I have little sympathy of Musk's way to dealing with his latest purchase. But regardless, saying that "freedom of speech means that government cannot tell people what they can and cannot say" is a misdirection. The principle was conceived in the times when nobody except government could enforce censorship. This principle works when the venue for the public discourse is a town square, funded by local taxes.
In this day and age though, when we collectively handed the "venue for the public discourse" to businesses, that are financed by advertises, it means that advertisers decide what can and what cannot be publicly said. Yes, it's not a limitation of the freedom of speech in the narrow legal sense: it's not the government that does the limiting. But the result is still the same: there is somebody who decides what it "OK" to say in public, and what is "not OK".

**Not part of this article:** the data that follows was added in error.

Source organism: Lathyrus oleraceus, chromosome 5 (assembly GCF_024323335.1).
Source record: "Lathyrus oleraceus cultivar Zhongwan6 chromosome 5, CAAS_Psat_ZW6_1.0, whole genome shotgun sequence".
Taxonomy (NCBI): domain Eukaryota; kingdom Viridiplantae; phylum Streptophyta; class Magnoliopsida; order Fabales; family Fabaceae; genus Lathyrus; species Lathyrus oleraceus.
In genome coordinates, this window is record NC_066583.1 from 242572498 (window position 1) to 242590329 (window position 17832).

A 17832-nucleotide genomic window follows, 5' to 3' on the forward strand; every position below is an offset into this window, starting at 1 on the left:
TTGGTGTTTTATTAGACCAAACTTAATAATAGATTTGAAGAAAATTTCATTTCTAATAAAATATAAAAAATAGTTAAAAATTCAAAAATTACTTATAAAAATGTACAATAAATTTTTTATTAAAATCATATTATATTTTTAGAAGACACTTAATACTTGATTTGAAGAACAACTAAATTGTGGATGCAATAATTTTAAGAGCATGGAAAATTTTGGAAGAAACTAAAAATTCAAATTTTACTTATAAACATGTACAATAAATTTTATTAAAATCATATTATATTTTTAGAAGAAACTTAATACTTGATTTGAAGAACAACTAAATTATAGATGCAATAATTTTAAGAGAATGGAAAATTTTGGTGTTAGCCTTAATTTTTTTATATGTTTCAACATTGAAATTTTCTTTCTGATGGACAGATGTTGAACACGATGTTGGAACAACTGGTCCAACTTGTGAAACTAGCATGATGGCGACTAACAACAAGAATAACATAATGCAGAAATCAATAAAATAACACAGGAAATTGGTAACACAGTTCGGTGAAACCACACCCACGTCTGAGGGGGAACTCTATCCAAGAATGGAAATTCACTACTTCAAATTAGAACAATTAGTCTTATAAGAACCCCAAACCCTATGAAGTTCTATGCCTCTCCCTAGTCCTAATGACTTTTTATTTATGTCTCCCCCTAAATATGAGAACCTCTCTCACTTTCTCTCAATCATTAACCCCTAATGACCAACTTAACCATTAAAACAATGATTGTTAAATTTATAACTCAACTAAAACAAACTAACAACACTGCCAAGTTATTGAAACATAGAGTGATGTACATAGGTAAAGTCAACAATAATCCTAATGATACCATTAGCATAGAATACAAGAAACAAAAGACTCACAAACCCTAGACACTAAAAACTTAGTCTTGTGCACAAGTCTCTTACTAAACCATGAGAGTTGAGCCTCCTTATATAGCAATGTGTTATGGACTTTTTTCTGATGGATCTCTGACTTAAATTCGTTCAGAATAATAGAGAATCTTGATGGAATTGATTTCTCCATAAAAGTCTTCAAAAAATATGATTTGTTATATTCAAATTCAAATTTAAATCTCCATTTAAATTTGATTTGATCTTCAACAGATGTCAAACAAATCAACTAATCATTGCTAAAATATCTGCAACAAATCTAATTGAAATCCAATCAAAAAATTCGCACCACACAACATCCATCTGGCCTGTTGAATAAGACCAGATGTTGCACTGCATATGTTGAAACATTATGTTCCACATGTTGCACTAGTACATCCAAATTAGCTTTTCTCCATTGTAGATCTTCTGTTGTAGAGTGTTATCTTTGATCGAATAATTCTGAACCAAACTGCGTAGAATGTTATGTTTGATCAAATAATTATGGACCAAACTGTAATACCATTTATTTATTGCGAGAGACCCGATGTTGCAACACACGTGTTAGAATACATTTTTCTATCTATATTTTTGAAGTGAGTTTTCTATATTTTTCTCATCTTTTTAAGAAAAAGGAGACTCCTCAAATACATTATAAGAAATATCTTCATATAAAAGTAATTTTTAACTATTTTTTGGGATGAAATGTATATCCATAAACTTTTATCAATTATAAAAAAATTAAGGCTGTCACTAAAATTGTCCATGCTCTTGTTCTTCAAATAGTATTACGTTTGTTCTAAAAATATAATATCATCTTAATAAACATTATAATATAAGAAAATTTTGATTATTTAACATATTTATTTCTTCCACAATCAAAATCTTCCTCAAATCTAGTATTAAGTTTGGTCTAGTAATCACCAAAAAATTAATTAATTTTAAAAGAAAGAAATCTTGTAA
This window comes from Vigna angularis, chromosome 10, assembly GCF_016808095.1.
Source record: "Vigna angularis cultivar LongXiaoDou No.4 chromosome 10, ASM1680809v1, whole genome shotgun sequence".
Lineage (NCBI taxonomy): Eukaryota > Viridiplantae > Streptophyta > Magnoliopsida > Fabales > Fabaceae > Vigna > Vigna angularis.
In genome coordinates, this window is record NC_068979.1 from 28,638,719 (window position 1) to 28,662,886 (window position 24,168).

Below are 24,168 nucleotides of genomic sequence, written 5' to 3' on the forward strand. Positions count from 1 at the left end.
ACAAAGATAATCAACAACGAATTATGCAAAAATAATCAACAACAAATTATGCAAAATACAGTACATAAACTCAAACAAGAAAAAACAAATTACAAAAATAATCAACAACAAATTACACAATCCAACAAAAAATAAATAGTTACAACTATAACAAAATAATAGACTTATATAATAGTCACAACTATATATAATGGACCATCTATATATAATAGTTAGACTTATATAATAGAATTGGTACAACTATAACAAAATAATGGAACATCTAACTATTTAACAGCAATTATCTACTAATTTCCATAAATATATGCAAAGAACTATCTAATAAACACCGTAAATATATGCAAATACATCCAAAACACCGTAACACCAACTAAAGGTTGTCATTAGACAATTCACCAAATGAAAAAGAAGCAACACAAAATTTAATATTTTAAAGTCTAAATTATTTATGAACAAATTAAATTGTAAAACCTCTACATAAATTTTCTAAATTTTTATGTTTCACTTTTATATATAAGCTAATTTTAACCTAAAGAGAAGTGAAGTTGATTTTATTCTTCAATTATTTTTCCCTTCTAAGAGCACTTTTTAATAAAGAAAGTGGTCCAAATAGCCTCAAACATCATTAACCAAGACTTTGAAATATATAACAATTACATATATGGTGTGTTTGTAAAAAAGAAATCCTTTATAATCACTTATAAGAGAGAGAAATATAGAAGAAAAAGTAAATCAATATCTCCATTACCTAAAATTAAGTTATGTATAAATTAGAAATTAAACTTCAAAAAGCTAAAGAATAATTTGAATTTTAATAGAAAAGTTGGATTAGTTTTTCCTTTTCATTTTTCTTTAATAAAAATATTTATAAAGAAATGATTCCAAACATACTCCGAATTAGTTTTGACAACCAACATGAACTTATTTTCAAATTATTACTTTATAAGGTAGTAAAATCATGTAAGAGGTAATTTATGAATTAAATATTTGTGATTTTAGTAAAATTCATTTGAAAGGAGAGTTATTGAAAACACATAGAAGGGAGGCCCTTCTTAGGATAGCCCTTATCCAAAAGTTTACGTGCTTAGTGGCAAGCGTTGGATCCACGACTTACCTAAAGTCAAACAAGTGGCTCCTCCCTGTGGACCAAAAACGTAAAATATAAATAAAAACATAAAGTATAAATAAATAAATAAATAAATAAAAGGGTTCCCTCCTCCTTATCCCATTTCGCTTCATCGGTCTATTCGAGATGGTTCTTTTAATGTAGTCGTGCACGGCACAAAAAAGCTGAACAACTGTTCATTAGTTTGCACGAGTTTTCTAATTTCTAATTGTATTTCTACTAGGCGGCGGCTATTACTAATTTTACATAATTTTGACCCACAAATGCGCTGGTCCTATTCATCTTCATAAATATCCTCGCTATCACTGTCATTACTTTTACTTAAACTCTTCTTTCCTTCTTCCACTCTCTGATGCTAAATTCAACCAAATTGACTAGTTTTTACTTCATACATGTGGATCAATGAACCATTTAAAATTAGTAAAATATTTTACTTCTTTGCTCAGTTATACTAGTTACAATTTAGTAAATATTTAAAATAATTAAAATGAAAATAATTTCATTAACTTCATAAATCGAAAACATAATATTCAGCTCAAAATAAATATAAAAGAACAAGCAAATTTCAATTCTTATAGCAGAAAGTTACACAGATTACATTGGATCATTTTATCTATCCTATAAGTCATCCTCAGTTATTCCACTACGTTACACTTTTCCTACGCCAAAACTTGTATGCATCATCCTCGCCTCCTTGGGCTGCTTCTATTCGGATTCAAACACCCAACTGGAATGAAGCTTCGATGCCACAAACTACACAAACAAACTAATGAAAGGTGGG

As long as the "venue for the public discourse" is a business, there cannot be true freedom of speech on that platform. (Even if it is funded by member subscription, it will be prone to the "dictatorship of the majority".)
(For the record, I've never had a twitter, or facebook, for that matter, account.)